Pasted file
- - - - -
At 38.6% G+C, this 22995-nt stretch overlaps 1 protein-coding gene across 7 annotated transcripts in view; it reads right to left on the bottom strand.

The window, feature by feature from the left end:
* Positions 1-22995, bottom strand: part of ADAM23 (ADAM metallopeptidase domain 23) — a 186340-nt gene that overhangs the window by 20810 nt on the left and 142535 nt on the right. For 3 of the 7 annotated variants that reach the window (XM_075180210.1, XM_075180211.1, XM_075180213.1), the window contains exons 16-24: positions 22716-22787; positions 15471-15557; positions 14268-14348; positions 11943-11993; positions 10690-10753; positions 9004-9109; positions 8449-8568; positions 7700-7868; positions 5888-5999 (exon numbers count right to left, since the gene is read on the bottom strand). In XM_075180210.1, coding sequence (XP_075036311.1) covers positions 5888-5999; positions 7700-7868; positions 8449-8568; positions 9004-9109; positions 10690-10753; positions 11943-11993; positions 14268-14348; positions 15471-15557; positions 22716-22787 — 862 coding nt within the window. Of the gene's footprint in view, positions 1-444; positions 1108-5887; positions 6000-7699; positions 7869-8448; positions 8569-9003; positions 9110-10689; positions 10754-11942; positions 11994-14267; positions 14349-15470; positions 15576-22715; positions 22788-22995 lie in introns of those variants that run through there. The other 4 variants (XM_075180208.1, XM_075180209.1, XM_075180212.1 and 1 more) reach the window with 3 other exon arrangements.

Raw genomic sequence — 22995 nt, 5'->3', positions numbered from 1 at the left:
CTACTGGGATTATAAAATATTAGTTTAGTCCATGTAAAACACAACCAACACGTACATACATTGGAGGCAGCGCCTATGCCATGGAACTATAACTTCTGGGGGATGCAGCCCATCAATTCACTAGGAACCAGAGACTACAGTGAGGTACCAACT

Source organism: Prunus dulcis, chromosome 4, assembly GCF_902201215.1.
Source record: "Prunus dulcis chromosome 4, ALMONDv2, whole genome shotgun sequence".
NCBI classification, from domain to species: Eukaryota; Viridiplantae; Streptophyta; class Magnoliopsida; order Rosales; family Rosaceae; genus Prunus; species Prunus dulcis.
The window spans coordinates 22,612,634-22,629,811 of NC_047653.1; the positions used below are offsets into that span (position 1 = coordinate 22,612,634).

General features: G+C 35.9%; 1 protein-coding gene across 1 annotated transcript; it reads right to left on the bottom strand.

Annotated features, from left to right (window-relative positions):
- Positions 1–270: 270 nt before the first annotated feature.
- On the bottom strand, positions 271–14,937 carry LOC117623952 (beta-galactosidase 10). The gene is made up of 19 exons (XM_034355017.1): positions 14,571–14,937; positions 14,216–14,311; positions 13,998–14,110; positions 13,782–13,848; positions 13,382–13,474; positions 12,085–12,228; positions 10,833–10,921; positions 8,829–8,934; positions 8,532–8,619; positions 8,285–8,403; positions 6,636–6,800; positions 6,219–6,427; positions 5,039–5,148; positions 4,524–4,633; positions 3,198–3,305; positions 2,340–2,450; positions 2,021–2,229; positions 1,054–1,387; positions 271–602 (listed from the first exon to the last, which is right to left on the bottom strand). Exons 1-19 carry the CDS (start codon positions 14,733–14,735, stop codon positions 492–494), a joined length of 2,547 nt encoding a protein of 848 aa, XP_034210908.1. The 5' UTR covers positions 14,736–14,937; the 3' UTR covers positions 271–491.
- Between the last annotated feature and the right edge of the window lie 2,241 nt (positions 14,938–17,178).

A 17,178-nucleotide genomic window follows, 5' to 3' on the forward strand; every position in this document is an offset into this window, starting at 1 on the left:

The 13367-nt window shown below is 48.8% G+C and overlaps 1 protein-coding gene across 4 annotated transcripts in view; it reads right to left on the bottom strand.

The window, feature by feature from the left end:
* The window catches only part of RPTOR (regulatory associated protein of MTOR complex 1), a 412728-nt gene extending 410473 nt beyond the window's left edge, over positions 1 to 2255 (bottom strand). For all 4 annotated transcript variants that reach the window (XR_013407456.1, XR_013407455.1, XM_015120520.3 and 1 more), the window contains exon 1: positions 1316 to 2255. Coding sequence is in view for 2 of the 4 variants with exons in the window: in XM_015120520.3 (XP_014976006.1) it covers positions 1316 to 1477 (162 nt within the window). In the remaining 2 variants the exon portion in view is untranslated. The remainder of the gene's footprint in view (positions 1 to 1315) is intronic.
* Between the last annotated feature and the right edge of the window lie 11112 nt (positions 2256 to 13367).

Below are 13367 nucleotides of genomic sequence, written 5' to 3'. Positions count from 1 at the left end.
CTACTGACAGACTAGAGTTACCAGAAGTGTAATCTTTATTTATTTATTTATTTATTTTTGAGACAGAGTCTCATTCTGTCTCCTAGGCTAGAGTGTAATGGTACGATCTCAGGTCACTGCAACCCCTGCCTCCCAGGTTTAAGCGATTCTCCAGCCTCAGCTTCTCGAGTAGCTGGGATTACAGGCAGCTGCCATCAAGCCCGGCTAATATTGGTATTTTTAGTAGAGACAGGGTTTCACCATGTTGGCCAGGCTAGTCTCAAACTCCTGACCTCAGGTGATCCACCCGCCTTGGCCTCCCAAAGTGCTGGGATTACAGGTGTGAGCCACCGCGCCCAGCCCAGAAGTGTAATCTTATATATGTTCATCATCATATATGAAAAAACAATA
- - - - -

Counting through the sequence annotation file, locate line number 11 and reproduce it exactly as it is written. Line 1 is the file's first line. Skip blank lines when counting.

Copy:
Annotated features, from left to right (window-relative positions):